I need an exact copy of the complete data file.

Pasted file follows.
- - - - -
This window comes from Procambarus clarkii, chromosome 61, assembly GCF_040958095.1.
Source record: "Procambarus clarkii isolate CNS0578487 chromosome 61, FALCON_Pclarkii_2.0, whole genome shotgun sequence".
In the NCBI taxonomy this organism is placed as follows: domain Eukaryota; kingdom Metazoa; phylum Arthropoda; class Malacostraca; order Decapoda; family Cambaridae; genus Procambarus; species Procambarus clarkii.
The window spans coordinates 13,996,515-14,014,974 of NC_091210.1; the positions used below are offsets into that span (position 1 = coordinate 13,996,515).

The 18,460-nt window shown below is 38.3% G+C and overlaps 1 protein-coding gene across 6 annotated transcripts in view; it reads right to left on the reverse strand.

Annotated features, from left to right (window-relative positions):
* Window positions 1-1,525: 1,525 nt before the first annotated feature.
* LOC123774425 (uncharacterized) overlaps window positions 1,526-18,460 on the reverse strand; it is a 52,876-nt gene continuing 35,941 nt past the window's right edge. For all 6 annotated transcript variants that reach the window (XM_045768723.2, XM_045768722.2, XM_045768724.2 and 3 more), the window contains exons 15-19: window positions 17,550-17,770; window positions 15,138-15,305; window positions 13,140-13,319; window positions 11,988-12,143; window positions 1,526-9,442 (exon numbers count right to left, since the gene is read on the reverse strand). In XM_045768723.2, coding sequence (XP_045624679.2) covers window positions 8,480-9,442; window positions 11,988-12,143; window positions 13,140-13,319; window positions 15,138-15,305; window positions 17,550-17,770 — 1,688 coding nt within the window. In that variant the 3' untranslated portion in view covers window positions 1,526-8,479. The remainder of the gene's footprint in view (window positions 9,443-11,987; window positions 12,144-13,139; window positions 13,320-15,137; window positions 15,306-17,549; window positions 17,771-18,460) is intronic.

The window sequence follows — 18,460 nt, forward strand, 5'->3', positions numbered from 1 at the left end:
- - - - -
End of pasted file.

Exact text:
This window comes from Procambarus clarkii, chromosome 61, assembly GCF_040958095.1.
Source record: "Procambarus clarkii isolate CNS0578487 chromosome 61, FALCON_Pclarkii_2.0, whole genome shotgun sequence".
In the NCBI taxonomy this organism is placed as follows: domain Eukaryota; kingdom Metazoa; phylum Arthropoda; class Malacostraca; order Decapoda; family Cambaridae; genus Procambarus; species Procambarus clarkii.
The window spans coordinates 13,996,515-14,014,974 of NC_091210.1; the positions used below are offsets into that span (position 1 = coordinate 13,996,515).

The 18,460-nt window shown below is 38.3% G+C and overlaps 1 protein-coding gene across 6 annotated transcripts in view; it reads right to left on the reverse strand.

Annotated features, from left to right (window-relative positions):
* Window positions 1-1,525: 1,525 nt before the first annotated feature.
* LOC123774425 (uncharacterized) overlaps window positions 1,526-18,460 on the reverse strand; it is a 52,876-nt gene continuing 35,941 nt past the window's right edge. For all 6 annotated transcript variants that reach the window (XM_045768723.2, XM_045768722.2, XM_045768724.2 and 3 more), the window contains exons 15-19: window positions 17,550-17,770; window positions 15,138-15,305; window positions 13,140-13,319; window positions 11,988-12,143; window positions 1,526-9,442 (exon numbers count right to left, since the gene is read on the reverse strand). In XM_045768723.2, coding sequence (XP_045624679.2) covers window positions 8,480-9,442; window positions 11,988-12,143; window positions 13,140-13,319; window positions 15,138-15,305; window positions 17,550-17,770 — 1,688 coding nt within the window. In that variant the 3' untranslated portion in view covers window positions 1,526-8,479. The remainder of the gene's footprint in view (window positions 9,443-11,987; window positions 12,144-13,139; window positions 13,320-15,137; window positions 15,306-17,549; window positions 17,771-18,460) is intronic.

The window sequence follows — 18,460 nt, forward strand, 5'->3', positions numbered from 1 at the left end: